Saturday, December 22, 2007

The Green Fairy's Return

After being outlawed for more then a century, the wormwood-based liquor absinthe is once again being legally manufactured and sold in America, sort of.

Recent studies have demonstrated that absinthe's reputed hallucinogenic effect, which had lead to its ban almost a century ago, are purely the psychosomatic effect of absinthe drinkers' expectations. As a result of the studies, absinthe bans in many countries have been overturned outright. (Switzerland even amended its constitution to legalize the stuff. A few of the more rational countries, including Great Britain, Australia, and, surprisingly, Spain, Portugal, never banned the stuff in the first place.)

Is outright legalization the case in the U.S.? Unfortunately not. (America isn't a country often willing to admit its mistakes.) For the time being, U.S. sales are limited to absinthe that can be shown to contain less than 10 parts per million of thujone -- which is the ingredient from wormwood that the studies have shown to be non-hallucinogenic.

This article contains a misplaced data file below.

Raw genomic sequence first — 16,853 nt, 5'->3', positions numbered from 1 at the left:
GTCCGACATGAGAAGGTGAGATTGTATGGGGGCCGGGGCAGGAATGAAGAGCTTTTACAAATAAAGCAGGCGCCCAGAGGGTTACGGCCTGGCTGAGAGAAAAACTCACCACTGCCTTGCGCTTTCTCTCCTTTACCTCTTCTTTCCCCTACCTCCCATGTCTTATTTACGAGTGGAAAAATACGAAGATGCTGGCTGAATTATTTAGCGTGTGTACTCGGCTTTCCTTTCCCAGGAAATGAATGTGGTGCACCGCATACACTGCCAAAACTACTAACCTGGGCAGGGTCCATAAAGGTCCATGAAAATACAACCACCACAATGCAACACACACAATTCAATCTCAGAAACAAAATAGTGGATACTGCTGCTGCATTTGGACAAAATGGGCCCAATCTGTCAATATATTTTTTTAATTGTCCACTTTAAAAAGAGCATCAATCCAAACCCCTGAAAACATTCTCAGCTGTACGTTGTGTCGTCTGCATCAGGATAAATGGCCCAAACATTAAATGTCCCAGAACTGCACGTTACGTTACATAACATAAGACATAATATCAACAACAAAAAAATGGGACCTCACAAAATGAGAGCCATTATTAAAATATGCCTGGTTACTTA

For reference, nearly half the weight of sage oil, a dietary supplement commonly used to boost short-term memory, is thujone -- however sage oil is perfectly legal in the U.S. What is the effect of thujone that justifies the continued restriction on absinthe? Supposedly reduced attention span.

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